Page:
Adventure flair comes up in the small village Conow, if you go a little out of the place and come across the old fieldstone ruin. Almost inaccessible during the GDR era, the historic site now once again invites interested visitors.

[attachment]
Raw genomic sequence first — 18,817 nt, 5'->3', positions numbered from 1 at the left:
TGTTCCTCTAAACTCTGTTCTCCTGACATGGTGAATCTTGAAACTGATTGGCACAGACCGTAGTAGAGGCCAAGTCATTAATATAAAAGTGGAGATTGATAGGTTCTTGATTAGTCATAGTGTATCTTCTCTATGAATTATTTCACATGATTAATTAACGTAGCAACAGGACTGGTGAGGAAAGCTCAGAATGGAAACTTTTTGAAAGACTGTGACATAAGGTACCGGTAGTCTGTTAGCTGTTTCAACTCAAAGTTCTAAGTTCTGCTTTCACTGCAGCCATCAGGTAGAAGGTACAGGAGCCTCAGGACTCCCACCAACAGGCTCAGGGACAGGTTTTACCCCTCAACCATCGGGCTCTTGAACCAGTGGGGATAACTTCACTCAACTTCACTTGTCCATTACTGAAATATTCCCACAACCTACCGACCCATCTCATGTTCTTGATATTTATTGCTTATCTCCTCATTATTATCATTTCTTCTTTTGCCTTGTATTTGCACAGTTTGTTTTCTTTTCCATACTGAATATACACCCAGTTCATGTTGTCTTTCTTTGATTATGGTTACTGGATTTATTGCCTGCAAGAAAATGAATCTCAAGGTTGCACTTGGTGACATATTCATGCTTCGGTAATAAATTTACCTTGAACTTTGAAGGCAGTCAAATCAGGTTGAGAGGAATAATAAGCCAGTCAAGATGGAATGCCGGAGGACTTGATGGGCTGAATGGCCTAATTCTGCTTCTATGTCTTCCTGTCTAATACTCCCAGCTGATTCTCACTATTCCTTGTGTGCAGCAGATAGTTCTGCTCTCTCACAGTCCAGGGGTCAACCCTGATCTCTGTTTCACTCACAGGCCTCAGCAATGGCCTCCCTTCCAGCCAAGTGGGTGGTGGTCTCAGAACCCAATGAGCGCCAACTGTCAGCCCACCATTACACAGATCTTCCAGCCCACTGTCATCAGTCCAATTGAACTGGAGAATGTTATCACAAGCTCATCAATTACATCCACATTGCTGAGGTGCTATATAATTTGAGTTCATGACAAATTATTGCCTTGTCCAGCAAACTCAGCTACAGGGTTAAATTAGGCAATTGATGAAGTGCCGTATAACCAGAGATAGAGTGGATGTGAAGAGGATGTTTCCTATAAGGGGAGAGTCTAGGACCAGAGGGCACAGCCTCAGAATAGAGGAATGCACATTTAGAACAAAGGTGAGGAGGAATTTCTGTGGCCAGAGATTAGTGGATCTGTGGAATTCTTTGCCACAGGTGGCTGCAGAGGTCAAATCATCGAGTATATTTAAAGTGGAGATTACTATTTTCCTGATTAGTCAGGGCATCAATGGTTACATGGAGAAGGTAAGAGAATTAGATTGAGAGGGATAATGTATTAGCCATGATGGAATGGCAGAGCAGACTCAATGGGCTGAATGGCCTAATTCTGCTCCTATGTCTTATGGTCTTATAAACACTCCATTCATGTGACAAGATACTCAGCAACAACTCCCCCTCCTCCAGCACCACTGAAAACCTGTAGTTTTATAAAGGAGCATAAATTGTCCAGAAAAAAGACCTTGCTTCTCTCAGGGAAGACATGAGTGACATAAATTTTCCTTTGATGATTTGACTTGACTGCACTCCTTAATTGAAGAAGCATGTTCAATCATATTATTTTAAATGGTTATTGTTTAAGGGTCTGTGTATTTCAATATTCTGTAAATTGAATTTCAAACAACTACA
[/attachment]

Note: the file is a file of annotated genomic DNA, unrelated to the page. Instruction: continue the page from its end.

Until the year 1440 there existed another Conow than the present one. Due to a territorial war between Brandenburg and Mecklenburg, numerous settlements in southern Mecklenburg were abandoned, among which Conow fell. However, a new village was rebuilt in the immediate vicinity of the old one. Today, the ruins of the old church, one of the best preserved in the region, bear witness to the deserted village. The ruin dates back to the 14th century and, like many buildings of that time, was built from the building material that was available in masses: field stones. These were stacked inside a wooden shell and fixed with lime paste. With this method of construction, a 9 by 17 meter church was built (without a tower), which still defies nature today. Even though large brick churches were already being built at that time, people in rural regions still relied on this ancient way of building. If only because the technique of brick burning was not known here. After the old village was destroyed, the inhabitants used the bricks of the abandoned buildings as a quarry for material for a long time, so that many parts of the walls no longer exist or exist only in remnants. During the GDR period, the church ruins were almost forgotten. Undisturbed in this way, nature was able to make the area its own again to a large extent. Only after the church ruin was released by ABM measures under overgrowing undergrowth, it can be visited again. Every year it provides a picturesque backdrop for concerts, which usually take place in August.